There is something endlessly fascinating about models of cities…Perhaps they enable us to relate to cities in ways that are normally not possible? Perhaps they give us a God’s eye view of the landscape and everyday life.
So if we could play God for a day what would we say to those people down there that we created and who are now running around living their own lives in the various metropolis’ of the world? Or perhaps we would just make our own historical narrative films!
Would we be tempted to move the pieces on the board? Re-arrange them slightly? Why would we want to do this? ….There is certainly something very appealing about the detailed scale models of street furniture produced for the city of Toronto! And of the very different in quality abstract garden model.
In 2006 Prof Michael J. Oswald and Professor Steffen Lehmann chatted about the use of models in architectural practice. Professor Lehmann said of his experience in the office of Arata Isozaki:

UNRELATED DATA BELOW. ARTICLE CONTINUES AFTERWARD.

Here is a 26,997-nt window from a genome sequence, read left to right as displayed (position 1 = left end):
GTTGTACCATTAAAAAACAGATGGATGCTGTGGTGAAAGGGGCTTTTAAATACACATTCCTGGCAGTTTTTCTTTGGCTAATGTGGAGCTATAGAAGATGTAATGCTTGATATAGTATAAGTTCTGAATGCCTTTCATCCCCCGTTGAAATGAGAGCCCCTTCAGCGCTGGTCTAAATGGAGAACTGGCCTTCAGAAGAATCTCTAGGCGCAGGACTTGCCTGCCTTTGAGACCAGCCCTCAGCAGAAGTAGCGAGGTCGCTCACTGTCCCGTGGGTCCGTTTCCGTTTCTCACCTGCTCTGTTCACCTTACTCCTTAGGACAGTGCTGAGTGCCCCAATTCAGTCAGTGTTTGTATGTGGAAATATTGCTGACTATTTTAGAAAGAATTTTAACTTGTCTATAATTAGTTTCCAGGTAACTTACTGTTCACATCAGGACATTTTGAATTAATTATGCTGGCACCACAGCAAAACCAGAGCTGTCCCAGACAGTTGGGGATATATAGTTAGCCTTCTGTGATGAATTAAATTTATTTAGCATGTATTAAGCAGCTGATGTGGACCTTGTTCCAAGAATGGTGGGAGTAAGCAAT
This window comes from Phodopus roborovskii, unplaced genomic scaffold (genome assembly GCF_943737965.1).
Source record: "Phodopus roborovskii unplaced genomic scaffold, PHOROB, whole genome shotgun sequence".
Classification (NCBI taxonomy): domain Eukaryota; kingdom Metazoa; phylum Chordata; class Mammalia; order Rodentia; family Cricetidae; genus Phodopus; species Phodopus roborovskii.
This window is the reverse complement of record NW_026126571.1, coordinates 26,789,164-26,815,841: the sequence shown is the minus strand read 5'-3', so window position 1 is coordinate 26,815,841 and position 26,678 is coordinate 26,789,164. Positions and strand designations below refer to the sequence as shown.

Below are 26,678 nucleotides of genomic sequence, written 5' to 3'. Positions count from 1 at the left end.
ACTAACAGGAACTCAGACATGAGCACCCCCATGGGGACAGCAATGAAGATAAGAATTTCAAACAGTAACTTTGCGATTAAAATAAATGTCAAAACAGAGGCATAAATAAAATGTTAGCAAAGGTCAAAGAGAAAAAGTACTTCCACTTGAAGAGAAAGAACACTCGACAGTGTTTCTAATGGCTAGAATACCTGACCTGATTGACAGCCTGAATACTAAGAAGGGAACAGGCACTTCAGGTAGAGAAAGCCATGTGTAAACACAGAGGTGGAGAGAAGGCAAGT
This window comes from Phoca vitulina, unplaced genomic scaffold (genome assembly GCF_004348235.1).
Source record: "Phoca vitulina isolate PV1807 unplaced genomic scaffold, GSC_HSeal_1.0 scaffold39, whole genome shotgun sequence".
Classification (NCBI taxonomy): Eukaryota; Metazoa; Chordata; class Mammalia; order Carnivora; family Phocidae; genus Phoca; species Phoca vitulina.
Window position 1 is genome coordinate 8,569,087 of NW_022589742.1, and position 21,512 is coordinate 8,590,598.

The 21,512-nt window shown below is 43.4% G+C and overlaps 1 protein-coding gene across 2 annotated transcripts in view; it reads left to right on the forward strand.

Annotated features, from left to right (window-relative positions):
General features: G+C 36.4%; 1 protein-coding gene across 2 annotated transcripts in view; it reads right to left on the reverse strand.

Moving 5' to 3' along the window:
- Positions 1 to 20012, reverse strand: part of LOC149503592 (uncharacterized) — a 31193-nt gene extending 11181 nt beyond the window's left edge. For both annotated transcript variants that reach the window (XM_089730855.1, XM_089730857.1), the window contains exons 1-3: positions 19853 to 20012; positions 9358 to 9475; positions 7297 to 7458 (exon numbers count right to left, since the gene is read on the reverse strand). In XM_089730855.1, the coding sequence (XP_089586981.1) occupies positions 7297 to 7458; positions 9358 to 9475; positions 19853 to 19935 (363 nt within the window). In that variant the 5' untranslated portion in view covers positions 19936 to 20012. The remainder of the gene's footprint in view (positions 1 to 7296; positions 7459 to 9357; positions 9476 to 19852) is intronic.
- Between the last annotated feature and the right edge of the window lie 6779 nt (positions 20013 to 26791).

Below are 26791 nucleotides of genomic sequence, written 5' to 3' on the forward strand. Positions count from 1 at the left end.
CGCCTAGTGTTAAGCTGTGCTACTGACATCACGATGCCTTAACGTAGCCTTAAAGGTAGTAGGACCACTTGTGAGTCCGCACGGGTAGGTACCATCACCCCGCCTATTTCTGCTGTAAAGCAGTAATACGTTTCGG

“When working in Tokyo, in Arata Isozaki’s studio in 1990, I learned to appreciate the luxury of getting ideas built in-house overnight. Isozaki always valued the resource of an in-house model workshop where exquisite pieces could be made quickly. Before leaving the studio in the evening, I would hand over the latest drawings to the model shop, and when I returned to the office in the morning, there would be an accurate polystyrol model on my desk, built overnight by hard-working, younger Japanese staff. Much effort and accuracy was put into these models, even if we only used them ephemerally, to instantly check a certain idea.”